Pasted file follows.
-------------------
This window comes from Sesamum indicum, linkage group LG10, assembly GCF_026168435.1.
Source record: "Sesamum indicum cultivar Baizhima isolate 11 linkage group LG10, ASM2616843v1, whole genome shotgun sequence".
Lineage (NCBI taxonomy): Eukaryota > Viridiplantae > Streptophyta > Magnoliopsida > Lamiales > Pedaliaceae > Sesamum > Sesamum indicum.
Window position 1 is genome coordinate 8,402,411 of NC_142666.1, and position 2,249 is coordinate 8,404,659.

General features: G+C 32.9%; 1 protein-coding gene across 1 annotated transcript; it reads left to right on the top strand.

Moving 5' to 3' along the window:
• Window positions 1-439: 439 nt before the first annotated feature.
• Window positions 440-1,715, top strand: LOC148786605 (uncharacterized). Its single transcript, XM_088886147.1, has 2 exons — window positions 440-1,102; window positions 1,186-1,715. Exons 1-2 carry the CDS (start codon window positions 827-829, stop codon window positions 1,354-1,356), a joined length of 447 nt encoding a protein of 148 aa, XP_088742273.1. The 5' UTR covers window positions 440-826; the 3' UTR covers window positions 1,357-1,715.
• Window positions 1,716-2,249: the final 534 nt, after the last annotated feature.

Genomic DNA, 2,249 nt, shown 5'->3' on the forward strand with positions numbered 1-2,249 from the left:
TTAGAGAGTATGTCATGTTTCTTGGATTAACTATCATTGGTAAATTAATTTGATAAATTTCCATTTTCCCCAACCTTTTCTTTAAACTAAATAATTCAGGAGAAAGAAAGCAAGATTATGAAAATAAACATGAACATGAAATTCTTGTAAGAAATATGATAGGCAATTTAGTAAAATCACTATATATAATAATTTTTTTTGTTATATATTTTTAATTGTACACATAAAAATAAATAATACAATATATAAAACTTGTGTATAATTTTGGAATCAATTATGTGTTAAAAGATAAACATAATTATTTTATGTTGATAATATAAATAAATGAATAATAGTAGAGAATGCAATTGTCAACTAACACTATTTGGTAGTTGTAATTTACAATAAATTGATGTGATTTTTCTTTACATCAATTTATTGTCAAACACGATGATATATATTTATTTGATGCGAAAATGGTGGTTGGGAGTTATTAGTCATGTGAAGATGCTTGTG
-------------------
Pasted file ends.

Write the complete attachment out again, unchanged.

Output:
This window comes from Sesamum indicum, linkage group LG10, assembly GCF_026168435.1.
Source record: "Sesamum indicum cultivar Baizhima isolate 11 linkage group LG10, ASM2616843v1, whole genome shotgun sequence".
Lineage (NCBI taxonomy): Eukaryota > Viridiplantae > Streptophyta > Magnoliopsida > Lamiales > Pedaliaceae > Sesamum > Sesamum indicum.
Window position 1 is genome coordinate 8,402,411 of NC_142666.1, and position 2,249 is coordinate 8,404,659.

General features: G+C 32.9%; 1 protein-coding gene across 1 annotated transcript; it reads left to right on the top strand.

Moving 5' to 3' along the window:
• Window positions 1-439: 439 nt before the first annotated feature.
• Window positions 440-1,715, top strand: LOC148786605 (uncharacterized). Its single transcript, XM_088886147.1, has 2 exons — window positions 440-1,102; window positions 1,186-1,715. Exons 1-2 carry the CDS (start codon window positions 827-829, stop codon window positions 1,354-1,356), a joined length of 447 nt encoding a protein of 148 aa, XP_088742273.1. The 5' UTR covers window positions 440-826; the 3' UTR covers window positions 1,357-1,715.
• Window positions 1,716-2,249: the final 534 nt, after the last annotated feature.

Genomic DNA, 2,249 nt, shown 5'->3' on the forward strand with positions numbered 1-2,249 from the left:
TTAGAGAGTATGTCATGTTTCTTGGATTAACTATCATTGGTAAATTAATTTGATAAATTTCCATTTTCCCCAACCTTTTCTTTAAACTAAATAATTCAGGAGAAAGAAAGCAAGATTATGAAAATAAACATGAACATGAAATTCTTGTAAGAAATATGATAGGCAATTTAGTAAAATCACTATATATAATAATTTTTTTTGTTATATATTTTTAATTGTACACATAAAAATAAATAATACAATATATAAAACTTGTGTATAATTTTGGAATCAATTATGTGTTAAAAGATAAACATAATTATTTTATGTTGATAATATAAATAAATGAATAATAGTAGAGAATGCAATTGTCAACTAACACTATTTGGTAGTTGTAATTTACAATAAATTGATGTGATTTTTCTTTACATCAATTTATTGTCAAACACGATGATATATATTTATTTGATGCGAAAATGGTGGTTGGGAGTTATTAGTCATGTGAAGATGCTTGTG